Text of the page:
With talks of increased security measures for traveling abroad, one cannot help but come across mention of “Biometric Passports” in regard to making international travel safer. With technology and security factors always changing, a biometric passport seems to be the direction that many countries are taking to ensure that the risk of identity theft is kept at a minimum, and also that security measures at departure and destination airports are non-invasive.
What is a Biometric Passport?
Commonly known as an e-Passport in Europe, a Biometric Passport looks just like a typical paper passport, with the exception that there is a microprocessor inside that stores the passport owner’s personal data, which is encrypted so that it can only be read by authorized personnel. The passport is then scanned by an electronic reading device, and a screen displays the stored information so that security personnel at an airport can match the information with the passport holder. Because of the level of encryption – which usually works with databases and access permissions that are stored on servers that communicate with the reader/scanner and the biometric passport – having a biometric passport is thought by some to be the most secure form of identification that one can carry when traveling.
What information is on a Biometric Passport?
The microprocessor is a biometric passport can hold an amazing amount of information, but typically, when it is scanned, what is displayed on the screen is simply what is normally found inside your passport – your name, passport identification number, address, and your picture. Some countries have other information on their passports, depending on the requirements made of their citizens. Poland, for example, requires that their passports have an image of the holder’s fingerprints on the chip. Canada and New Zealand have taken the digital imagery capabilities of the biometric passport a bit further by making the picture of the passport owner able to be processed by facial recognition software, thereby increasing your level of personal security beyond that of a simple visual match.
Are Biometric Passports required in the United States?
United States Passports do fall under the biometric heading, but only to the extent that they carry information on an RFID (Radio Frequency Identification) chip that can be scanned by a reader, and the encrypted data is displayed on a screen that shows the basic information contained in a regular passport in order to ensure safe and efficient processing while traveling internationally. The United States does not require fingerprints, medical history, or any of the other measures that Eastern Europe and Asia have implemented for international travel.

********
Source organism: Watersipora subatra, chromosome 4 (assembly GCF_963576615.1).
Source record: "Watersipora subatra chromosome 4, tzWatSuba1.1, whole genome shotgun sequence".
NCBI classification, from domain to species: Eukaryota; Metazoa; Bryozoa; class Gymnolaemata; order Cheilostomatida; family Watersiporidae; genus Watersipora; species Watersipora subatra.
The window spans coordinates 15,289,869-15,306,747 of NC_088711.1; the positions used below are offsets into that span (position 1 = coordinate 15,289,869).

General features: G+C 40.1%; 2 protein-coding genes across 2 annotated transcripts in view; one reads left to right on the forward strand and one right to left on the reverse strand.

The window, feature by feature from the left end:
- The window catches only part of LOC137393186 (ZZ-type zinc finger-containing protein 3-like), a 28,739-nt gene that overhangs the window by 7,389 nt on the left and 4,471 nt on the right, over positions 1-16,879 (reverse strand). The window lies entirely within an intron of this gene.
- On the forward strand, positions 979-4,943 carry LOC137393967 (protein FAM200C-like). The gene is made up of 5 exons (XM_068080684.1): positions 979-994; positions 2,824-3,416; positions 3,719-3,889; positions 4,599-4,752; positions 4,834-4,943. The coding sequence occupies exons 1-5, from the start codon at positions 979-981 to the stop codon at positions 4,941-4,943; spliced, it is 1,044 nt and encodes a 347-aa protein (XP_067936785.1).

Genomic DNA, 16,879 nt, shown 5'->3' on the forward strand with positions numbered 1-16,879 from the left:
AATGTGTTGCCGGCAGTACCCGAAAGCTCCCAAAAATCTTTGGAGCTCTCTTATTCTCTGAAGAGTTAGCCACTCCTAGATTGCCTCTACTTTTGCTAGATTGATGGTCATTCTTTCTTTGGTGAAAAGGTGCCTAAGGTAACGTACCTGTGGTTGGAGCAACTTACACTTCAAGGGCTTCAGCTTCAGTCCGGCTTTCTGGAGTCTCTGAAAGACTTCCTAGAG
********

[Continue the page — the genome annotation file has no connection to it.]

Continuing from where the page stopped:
Paper-less Visas and the United States Visa Waiver Program
The United States Enhanced Border and Visa Reform Act in 2002 was a driving force in pushing travel requirements beyond the age of stamped paper and into the digital realm. Steps were taken to develop technology to not only read biometric and RFID passports, but also develop electronic identification cards to replace travel and work visas for non-citizens traveling or working within the United States.
For now, all residents of foreign countries wishing to enter the United States on what is called the Visa Waiver Program – which would enable people to travel within the United States from other countries without having to go through the bureaucracy and time-intensive visa application process. In order to do this, a person must be in possession of a present a biometric passport that conforms to the standards agreed upon by the international community. This means that at the very minimum, the person’s name, passport identification number, address, and a digital image of the passport holder must be readable by the electronic passport scanner.
The bottom line
Biometric Passports and RFID Passports are not – despite the scare tactics of the media – invasions of privacy. What is contained on the electronic chip is the basic information the government requires of its citizens to travel internationally. Having a Biometric or RFID Passport makes the lines at the airport go faster, because the electronic scanner does away with the need to go through a passport page by page to find the pertinent information. Also, because of the encryption placed on the data held on a biometric passport and the way it communicated with the electronic scanner and off-site servers housing the data and permissions, there are layers of personal security against forgery and identification theft that ensure you are who you say you are, and keep you safe during your travel abroad.